We are environmental chemists who have spent a decade examining the indoor environment and the contaminants people are exposed to in their own homes. Although our review of the indoor environment, via our DustSafe program, is far from complete, on the question of whether to put on or take off shoes at home, the science leans towards the latter.

It is best to leave your trash outside the door.

Contaminants in your home

People spend up to 90% of their time indoors, so the question of whether to wear shoes around the house is not trivial.

The policy generally focuses on the outdoor environment for risks related to soil, air quality and environmental public health. But regulatory interest is growing for indoor air quality.

The material that accumulates inside your home doesn’t just include dust and dirt from people and animals shedding hair and skin.

About a third comes from outside, blown or stomped on these offensive shoe soles.

Some of the microorganisms found on shoes and floors are drug-resistant pathogens, including difficult-to-treat hospital-acquired infectious agents (germs).

A roll call of interior villains

Our work has involved measuring and assessing exposure to a range of harmful substances found inside homes, including:

These contaminants – and most importantly, the dangerous nerve lead – are odorless and colorless. So there’s no way to tell if the dangers of lead exposure are only found in your floors or water pipes, or if they’re also on your living room floor.

The most likely reason for this connection is dirt being blown off your yard or stomped on your shoes and on the hairy paws of your adorable pets.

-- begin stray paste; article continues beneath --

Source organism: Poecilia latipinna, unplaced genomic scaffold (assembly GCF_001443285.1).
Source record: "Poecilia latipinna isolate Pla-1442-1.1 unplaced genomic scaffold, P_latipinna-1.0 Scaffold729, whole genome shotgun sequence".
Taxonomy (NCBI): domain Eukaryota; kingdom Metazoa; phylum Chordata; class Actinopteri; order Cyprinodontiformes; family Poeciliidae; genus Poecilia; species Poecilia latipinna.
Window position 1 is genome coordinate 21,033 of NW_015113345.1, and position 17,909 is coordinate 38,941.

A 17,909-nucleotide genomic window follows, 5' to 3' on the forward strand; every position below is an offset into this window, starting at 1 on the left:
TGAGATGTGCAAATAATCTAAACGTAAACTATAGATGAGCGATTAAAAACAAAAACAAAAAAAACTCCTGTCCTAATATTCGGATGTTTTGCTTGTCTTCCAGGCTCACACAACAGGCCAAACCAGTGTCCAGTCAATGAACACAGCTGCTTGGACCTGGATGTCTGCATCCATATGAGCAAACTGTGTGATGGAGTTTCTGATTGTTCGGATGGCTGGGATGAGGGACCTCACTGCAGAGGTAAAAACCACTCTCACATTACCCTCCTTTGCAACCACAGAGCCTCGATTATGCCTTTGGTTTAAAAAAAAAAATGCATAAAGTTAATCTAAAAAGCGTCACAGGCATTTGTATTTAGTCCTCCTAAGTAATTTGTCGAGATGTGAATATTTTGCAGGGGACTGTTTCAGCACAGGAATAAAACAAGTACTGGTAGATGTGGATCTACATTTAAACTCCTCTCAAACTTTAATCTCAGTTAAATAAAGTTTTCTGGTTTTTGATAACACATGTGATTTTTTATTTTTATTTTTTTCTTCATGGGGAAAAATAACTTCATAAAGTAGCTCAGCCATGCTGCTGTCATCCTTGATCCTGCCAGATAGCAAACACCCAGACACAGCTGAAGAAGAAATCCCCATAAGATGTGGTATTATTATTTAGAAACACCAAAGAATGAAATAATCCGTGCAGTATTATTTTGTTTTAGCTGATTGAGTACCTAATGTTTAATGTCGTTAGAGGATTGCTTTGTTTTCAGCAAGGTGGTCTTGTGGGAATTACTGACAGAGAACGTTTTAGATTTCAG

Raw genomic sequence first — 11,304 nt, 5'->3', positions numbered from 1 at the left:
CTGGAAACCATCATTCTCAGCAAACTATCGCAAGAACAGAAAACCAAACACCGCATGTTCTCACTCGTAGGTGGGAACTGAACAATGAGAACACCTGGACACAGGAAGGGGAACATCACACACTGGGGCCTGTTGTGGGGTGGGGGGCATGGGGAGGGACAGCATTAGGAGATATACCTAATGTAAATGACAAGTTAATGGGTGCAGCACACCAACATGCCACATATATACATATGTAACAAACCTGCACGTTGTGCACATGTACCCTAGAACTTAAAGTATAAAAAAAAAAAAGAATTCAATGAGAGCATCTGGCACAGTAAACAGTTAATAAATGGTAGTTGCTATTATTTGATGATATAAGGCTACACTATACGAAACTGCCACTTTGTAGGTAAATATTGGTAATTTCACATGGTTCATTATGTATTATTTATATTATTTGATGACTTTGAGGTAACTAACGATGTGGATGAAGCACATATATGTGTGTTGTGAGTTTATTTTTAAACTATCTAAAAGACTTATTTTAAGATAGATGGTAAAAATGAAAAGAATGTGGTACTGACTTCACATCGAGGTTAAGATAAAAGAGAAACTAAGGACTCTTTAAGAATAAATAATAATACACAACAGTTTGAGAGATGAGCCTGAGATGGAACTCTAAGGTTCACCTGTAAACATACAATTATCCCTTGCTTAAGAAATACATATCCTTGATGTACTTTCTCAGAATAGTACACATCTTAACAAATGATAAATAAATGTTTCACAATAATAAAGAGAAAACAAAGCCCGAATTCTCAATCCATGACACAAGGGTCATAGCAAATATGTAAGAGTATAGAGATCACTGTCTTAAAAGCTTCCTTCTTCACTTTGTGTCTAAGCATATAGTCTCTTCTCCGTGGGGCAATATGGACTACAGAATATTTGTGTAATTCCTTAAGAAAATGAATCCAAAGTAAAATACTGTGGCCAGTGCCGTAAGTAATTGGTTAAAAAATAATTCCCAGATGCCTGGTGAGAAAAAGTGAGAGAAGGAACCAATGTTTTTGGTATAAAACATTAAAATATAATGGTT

This connection speaks to the priority of making sure that the matter of your external environment stays exactly there (we have tips here).

A recent Wall Street Journal article argued that home shoes aren’t so bad. The author pointed out that E. coli – a dangerous bacterium that thrives in the intestines of many mammals, including humans – is so widespread that it is just about everywhere. So it’s no surprise that it can be dabbed onto shoe soles (96% of shoe soles, as the article points out).

But let’s be clear. While it’s nice to be scientific and stick with the term E. coli, it’s, more simply, the bacteria associated with feces.

Whether it’s ours or Fido’s, it has the potential to make us sick if exposed to high levels. And let’s face it, it’s just gross.

Why wander inside your home if you have a simple alternative: take off your shoes at the door?

All in all, sans shoes wins

So are there any downsides to having a shoeless household?

Beyond the occasional bumped toes, from an environmental health perspective, there aren’t many downsides to having a shoeless home. Leaving your shoes on the entrance mat also leaves potentially harmful pathogens behind.

We all know that prevention is much better than cure and removing shoes at the door is a simple and basic prevention activity for many of us.

Need shoes for foot support? Easy – just have ‘indoor shoes’ that are never worn outside.

There remains the issue of “sterile home syndrome,” which refers to increased rates of allergies in children. Some claim it is linked to overly sterile households.

Indeed, some dirt is likely beneficial because studies have indicated that it helps build your immune system and reduce the risk of allergies.

But there are better and less gross ways to do it than walking around inside with your dirty shoes. Get outside, take a walk in the bush, enjoy the great outdoors.

Just don’t bring the dirtiest parts inside to accumulate and contaminate our homes.

Mark Patrick Taylor is Chief Environmental Scientist at EPA Victoria and Honorary Professor at Macquarie University. It received funding through an Australian Government Citizen Science Grant “A Citizens’ Insight into the Composition and Risks of House Dust” (The DustSafe Project).

Gabriel Filippelli is Chancellor Professor of Earth Sciences and Executive Director of the Institute for Environmental Resilience at Indiana University. He does not work for, consult, own stock, or receive funding from any company or organization that would benefit from this article, and has disclosed no relevant affiliations beyond his academic appointment.